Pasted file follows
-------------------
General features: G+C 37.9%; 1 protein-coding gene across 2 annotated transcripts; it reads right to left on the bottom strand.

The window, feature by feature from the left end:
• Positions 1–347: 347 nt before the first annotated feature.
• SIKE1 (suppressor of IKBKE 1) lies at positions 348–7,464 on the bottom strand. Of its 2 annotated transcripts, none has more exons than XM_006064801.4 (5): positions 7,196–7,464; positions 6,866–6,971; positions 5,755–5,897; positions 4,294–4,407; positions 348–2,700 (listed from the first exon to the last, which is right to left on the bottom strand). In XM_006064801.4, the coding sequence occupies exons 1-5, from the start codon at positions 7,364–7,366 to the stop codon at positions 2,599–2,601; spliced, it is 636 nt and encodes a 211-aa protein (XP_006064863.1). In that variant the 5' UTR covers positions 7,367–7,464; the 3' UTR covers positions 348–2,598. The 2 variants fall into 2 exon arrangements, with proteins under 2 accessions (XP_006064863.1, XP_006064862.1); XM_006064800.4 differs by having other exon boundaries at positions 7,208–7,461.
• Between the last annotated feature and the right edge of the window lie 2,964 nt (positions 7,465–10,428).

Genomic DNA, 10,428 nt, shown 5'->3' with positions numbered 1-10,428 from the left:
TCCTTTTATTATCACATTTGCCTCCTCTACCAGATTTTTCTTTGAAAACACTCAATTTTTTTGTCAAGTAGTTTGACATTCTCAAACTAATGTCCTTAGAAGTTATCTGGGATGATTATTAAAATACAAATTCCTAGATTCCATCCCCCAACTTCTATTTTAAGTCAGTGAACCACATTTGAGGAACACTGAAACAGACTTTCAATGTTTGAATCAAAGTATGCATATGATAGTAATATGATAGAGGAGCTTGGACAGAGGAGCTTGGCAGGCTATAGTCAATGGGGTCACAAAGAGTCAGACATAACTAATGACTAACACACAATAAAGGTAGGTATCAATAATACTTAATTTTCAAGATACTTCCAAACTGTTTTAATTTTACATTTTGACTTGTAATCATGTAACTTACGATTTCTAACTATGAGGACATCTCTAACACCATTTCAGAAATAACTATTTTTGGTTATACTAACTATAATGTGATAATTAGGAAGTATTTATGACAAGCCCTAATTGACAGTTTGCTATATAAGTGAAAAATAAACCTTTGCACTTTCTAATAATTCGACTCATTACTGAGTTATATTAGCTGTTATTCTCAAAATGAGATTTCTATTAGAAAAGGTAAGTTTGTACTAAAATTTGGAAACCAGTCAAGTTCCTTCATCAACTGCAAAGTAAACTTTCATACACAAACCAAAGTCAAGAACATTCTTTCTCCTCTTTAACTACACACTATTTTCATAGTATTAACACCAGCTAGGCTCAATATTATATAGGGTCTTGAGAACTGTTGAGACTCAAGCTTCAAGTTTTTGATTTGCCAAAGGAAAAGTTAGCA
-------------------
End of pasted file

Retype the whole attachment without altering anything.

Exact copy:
General features: G+C 37.9%; 1 protein-coding gene across 2 annotated transcripts; it reads right to left on the bottom strand.

The window, feature by feature from the left end:
• Positions 1–347: 347 nt before the first annotated feature.
• SIKE1 (suppressor of IKBKE 1) lies at positions 348–7,464 on the bottom strand. Of its 2 annotated transcripts, none has more exons than XM_006064801.4 (5): positions 7,196–7,464; positions 6,866–6,971; positions 5,755–5,897; positions 4,294–4,407; positions 348–2,700 (listed from the first exon to the last, which is right to left on the bottom strand). In XM_006064801.4, the coding sequence occupies exons 1-5, from the start codon at positions 7,364–7,366 to the stop codon at positions 2,599–2,601; spliced, it is 636 nt and encodes a 211-aa protein (XP_006064863.1). In that variant the 5' UTR covers positions 7,367–7,464; the 3' UTR covers positions 348–2,598. The 2 variants fall into 2 exon arrangements, with proteins under 2 accessions (XP_006064863.1, XP_006064862.1); XM_006064800.4 differs by having other exon boundaries at positions 7,208–7,461.
• Between the last annotated feature and the right edge of the window lie 2,964 nt (positions 7,465–10,428).

Genomic DNA, 10,428 nt, shown 5'->3' with positions numbered 1-10,428 from the left:
TCCTTTTATTATCACATTTGCCTCCTCTACCAGATTTTTCTTTGAAAACACTCAATTTTTTTGTCAAGTAGTTTGACATTCTCAAACTAATGTCCTTAGAAGTTATCTGGGATGATTATTAAAATACAAATTCCTAGATTCCATCCCCCAACTTCTATTTTAAGTCAGTGAACCACATTTGAGGAACACTGAAACAGACTTTCAATGTTTGAATCAAAGTATGCATATGATAGTAATATGATAGAGGAGCTTGGACAGAGGAGCTTGGCAGGCTATAGTCAATGGGGTCACAAAGAGTCAGACATAACTAATGACTAACACACAATAAAGGTAGGTATCAATAATACTTAATTTTCAAGATACTTCCAAACTGTTTTAATTTTACATTTTGACTTGTAATCATGTAACTTACGATTTCTAACTATGAGGACATCTCTAACACCATTTCAGAAATAACTATTTTTGGTTATACTAACTATAATGTGATAATTAGGAAGTATTTATGACAAGCCCTAATTGACAGTTTGCTATATAAGTGAAAAATAAACCTTTGCACTTTCTAATAATTCGACTCATTACTGAGTTATATTAGCTGTTATTCTCAAAATGAGATTTCTATTAGAAAAGGTAAGTTTGTACTAAAATTTGGAAACCAGTCAAGTTCCTTCATCAACTGCAAAGTAAACTTTCATACACAAACCAAAGTCAAGAACATTCTTTCTCCTCTTTAACTACACACTATTTTCATAGTATTAACACCAGCTAGGCTCAATATTATATAGGGTCTTGAGAACTGTTGAGACTCAAGCTTCAAGTTTTTGATTTGCCAAAGGAAAAGTTAGCA